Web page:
During the course of the present invention, it was determined that the manner of treating the carbonaceous particles reduces the formation of NOx when the resulting agglomerated fuel product is combusted. This is in part accomplished by producing a uniform coating of the hydrocarbon on the carbonaceous material particles. This uniform distribution of the hydrocarbon keeps the volatilized surfaces of the carbonaceous particles cooler thereby preventing the formation of NOx during combustion. This can be accomplished by spraying the hydrocarbon emulsion containing the adhesion promoter on to the surfaces of the carbonaceous particles in the carbonaceous slurries using any suitable mixer, blender, mill, contacting apparatus, etc. According to further embodiments of the present invention, small amounts of vanadium (e.g., about 0.01 to about 20 ppm), titanium (e.g., about 0.01 to about 0.2 wt. % TiO2) and ammonia (e.g., one molecule of ammonia for every molecule of NOx to be reduced) can be incorporated into the hydrocarbon emulsion to help improve reduction of NOx formation during combustion. Such a method of reducing NOx is disclosed in U.S. Patent Application Publication No. 2006/0090678 to Kriech, the complete disclosure of which is expressly incorporated herein by reference.

The amount of hydrocarbon emulsion used can be from about 2 wt. % to about 10 wt. % of the carbonaceous material.

The adhesion promoter us added to the hydrocarbon emulsion in an amount of from about 0.2 wt. % to about 2 wt. % based on the weight of the hydrocarbon emulsion.

Suitable adhesion promoters are exemplified by those including the Wetfix and Kling Beta series of adhesion promoters from Akzo Nobel, the Adher series of adhesion promoters available from Arr-Maz Products, Idulin CBA-4 and Indulin 814 from Mead Westvaco and the Pave Bond series of adhesion promoters from Rohm & Hass, and any other amine based adhesion promoter.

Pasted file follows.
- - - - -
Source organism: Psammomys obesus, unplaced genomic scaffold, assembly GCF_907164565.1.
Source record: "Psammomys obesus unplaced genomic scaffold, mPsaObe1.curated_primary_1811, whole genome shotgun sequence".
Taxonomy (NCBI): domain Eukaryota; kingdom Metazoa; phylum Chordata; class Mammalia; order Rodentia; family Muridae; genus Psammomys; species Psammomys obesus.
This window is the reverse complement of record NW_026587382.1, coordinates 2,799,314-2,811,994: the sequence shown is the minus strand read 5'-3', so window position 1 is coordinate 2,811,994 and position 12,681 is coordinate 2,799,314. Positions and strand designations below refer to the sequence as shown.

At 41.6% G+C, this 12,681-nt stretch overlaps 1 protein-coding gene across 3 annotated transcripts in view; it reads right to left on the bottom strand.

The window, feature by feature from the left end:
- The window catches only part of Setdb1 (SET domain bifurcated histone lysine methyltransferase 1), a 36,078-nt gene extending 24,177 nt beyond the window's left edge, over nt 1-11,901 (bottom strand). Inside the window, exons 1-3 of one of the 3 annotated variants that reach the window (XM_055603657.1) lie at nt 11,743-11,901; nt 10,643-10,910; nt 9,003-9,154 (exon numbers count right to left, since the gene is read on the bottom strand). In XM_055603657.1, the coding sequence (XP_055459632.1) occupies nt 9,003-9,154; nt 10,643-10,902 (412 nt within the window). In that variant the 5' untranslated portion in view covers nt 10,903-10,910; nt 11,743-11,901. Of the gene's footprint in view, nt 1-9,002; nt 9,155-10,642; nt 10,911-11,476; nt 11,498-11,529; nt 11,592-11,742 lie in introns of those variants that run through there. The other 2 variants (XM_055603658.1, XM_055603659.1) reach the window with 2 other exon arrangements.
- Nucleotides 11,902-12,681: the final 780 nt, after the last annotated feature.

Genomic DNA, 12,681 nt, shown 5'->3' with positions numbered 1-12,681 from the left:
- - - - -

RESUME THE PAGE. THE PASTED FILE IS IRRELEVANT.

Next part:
A method for agglomerating carbonaceous particles from settling pond slurries or coal preparation plants according to one embodiment of the present invention involves contacting carbonaceous material particles in a slurry, e.g. a coal fines slurry from a settling pond, with a hydrocarbon emulsion and an adhesion promoter in a mixer/blender. During the treatment, the treated carbonaceous material is allowed to agglomerate and then can be formed into briquettes or pellets as desired.

The mixers/blenders used in the treating process can be any conventional type of mixer, blender, mill, contacting apparatus, etc. that is capable of uniformly distributing the treating components, i.e. the hydrocarbon emulsion containing the adhesion promoter on the surfaces of the carbonaceous material particles.

The agglomerated carbonaceous material particles can be used immediately, or stored for later use, as a fuel that can be combusted in a furnace, boiler, or any combustion system in which carbonaceous materials such as coal is combusted. Examples of combustors include power plant furnaces, steel production furnaces, heat treatment furnaces, industrial boiler furnaces, and other carbonaceous fired furnaces, including those of steam powered vessels.

As noted above, the resulting agglomerated carbonaceous materials can be used (combusted) immediately after treatment. Alternatively, the resulting agglomerated carbonaceous materials can be stored or pelletized or briquetted using any conventional techniques, including the use of binders.

As the carbonaceous particles agglomerate during treatment, noncombustible impurities, including clay particles present in the settling pond slurries are precluded from agglomerating with the carbonaceous materials to any significant degree. Accordingly, the heat content of the agglomerated carbonaceous particles is not adversely lowered by the presence of noncombustibles.

Further, as noted above the reagent system used to treat and agglomerate the carbonaceous particles reduces the formation of NOx during the subsequent combustion of the agglomerated carbonaceous particles.

Although the present invention has been described with reference to particular means, materials and embodiments, from the foregoing description, one skilled in the art can easily ascertain the essential characteristics of the present invention and various changes and modifications can be made to adapt the various uses and characteristics without departing from the spirit and scope of the present invention as described above or set forth in the attached claims.